Clerks say office is like a close-knit family
Waiting behind the counter are the three clerks, with about 71 years of combined county clerk experience.Up above their heads is a custom Colorado license plate that says “Mildred,” hanging near the ceiling above the desks at the Garfield County Clerk and Recorder’s Office. Sometimes customers would ask if they could have that plate.The joke always was: “You can wrestle Mildred for it, but she’s never lost.”Nobody ever got the plate.Most anyone familiar with the workings of Garfield County knows why the plate hangs there. Retiring County Clerk Mildred Alsdorf has been hangin’ in the office and working there for about 35 years – voted in as county clerk for terms totalling 28 years. Now she’s retired, but she won’t be leaving until April 30. She’s there to help smooth the transition for the new county clerk, Jean Alberico. After that, Alsdorf said, she’ll be more or less on call to help out if needed.
That’s Mildred.”I don’t think she’ll ever retire,” Alberico joked.While she’s still at the office Alsdorf is sorting through records deciding what can stay and what can go.”There’s a lot of things in there that nobody knows about,” Alsdorf said.There’s also a number of historic items that will go on display in a cabinet in the hallway outside the office. Things like an old surveyor’s kit, old county seals and the first Polaroid camera ever used at the county jail.
Mildred will take the custom plate with her when she leaves, but she already has a more fashionable custom license plate on her car. It says “WM-2.” “WM” is a prefix, recognized by people who have been around for 30 years or more, that used to designate cars registered in Garfield County.Alberico began her term on Jan. 9 and passed the 100-day mark this week.But she’s already worked in the office for about 25 years. Marian Clayton, who ran against Alberico in the November election, has worked in the office for 11 years. The three say the office is like a close-knit family. They even preferred to be interviewed as three instead of individually.”We’ve worked together very closely for a very long time,” Alberico said.They remember still using typewriters in 1984. They remember when each employee got a custom motorcycle license plate with their first name as a desk name tag. Often, cutting down the names to only six letters produced some hilarious or ridiculous nicknames.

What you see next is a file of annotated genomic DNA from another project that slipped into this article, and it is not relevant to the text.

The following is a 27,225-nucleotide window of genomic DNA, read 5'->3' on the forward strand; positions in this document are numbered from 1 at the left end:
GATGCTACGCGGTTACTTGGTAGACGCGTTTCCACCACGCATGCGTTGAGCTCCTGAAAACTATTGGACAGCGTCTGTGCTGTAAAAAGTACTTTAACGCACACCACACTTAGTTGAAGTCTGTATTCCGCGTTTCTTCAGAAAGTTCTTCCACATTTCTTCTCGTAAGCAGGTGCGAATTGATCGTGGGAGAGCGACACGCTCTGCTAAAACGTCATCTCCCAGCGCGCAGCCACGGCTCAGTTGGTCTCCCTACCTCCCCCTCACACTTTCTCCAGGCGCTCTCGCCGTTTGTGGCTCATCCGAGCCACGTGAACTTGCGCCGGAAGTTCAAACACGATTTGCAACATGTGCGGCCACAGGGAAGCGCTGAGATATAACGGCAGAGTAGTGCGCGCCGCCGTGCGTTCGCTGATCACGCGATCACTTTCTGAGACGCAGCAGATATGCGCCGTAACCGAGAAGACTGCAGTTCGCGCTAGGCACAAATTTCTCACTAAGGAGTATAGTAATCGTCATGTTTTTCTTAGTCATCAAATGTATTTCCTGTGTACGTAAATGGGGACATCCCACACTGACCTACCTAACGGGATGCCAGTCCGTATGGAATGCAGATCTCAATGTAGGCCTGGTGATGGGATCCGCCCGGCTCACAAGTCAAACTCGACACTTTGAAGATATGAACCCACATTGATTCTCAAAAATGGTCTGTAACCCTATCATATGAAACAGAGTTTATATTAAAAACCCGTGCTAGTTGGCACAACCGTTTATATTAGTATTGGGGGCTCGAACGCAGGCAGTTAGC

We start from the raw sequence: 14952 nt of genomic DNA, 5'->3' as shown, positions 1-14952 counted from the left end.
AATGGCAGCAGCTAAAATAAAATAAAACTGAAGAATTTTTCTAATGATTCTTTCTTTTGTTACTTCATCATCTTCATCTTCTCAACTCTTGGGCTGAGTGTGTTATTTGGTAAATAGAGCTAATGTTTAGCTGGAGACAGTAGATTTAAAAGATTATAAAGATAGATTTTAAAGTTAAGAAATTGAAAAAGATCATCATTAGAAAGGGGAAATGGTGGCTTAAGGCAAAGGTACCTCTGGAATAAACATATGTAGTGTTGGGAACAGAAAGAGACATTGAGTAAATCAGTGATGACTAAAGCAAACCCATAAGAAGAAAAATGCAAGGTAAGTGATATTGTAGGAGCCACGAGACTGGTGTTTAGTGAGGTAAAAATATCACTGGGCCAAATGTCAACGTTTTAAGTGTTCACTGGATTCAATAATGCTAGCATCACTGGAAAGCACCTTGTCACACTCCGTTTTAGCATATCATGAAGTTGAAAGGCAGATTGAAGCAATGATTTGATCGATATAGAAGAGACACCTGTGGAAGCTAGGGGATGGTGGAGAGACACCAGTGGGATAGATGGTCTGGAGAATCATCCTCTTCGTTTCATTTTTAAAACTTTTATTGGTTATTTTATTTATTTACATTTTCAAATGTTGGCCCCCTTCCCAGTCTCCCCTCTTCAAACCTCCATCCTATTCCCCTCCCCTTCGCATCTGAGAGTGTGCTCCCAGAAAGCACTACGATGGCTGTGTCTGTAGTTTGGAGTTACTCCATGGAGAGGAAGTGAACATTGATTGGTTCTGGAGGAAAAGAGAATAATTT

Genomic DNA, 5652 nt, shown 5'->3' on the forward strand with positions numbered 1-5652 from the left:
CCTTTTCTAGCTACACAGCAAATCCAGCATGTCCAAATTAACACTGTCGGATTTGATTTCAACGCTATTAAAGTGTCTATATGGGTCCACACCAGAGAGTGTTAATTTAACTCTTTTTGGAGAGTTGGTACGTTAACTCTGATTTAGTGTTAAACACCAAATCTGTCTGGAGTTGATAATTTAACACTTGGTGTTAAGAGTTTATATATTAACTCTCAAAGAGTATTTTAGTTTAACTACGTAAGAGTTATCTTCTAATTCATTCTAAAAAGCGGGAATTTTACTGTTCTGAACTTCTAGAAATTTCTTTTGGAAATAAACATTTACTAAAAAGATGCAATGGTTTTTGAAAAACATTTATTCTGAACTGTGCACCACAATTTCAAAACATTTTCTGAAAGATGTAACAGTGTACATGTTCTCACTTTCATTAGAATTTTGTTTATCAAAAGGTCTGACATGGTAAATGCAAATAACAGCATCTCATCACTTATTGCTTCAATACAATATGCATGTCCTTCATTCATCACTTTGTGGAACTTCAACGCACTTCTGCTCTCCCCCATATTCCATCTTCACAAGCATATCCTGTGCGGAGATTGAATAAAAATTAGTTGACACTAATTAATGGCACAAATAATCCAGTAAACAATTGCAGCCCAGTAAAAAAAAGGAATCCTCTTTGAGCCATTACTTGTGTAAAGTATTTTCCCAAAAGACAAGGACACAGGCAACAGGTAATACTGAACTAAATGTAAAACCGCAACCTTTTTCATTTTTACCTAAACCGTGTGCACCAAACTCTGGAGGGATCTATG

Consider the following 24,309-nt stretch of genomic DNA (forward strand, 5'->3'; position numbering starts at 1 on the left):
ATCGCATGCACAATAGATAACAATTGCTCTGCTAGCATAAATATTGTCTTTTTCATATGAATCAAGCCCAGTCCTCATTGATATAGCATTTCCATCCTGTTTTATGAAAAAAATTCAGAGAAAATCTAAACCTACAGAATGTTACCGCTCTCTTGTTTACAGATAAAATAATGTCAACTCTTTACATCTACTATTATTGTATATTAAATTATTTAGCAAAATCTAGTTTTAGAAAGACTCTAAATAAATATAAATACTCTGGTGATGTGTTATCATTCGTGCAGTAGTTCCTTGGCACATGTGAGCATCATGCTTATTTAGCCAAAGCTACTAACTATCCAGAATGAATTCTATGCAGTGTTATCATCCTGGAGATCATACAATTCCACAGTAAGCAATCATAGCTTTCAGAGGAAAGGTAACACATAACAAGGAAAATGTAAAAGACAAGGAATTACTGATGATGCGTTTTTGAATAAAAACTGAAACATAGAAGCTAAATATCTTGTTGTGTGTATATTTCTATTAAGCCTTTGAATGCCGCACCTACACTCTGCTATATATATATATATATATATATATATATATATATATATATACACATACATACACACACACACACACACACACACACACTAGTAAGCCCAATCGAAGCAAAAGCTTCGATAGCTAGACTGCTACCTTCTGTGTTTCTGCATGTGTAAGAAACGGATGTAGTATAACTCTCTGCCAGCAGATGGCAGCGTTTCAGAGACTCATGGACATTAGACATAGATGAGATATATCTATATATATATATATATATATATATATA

After the election, Clayton decided to stay on and join forces with Alberico. Clayton works as the administrative secretary and deputy clerk for the Board of County Commissioners.”We kept the politics out of the office,” Alberico said.For a few weeks after the election, the two didn’t do a lot of talking, but it wasn’t that awkward, they said.”Of course I was disappointed,” Clayton said. “But I just wanted to join forces with her and bring the office into the 21st century. … I support Jean 100 percent. I think she’s doing a great job.”One of the things the office is doing is digitizing all the records and documents and making them available through the Internet. The office is also working to have an “e-filing” capability for people to be able to file documents electronically. It will start with the public trustee on June 1.
It’s been a little more than 100 days into the Alberico term, and the transition has been fairly smooth. In a few more days, 35 years of experience will be departing, and there will be an empty spot on the wall where an old license plate used to hang.Contact Pete Fowler: 945-8515, ext. 16611 firstname.lastname@example.orgPost Independent, Glenwood Springs Colorado CO
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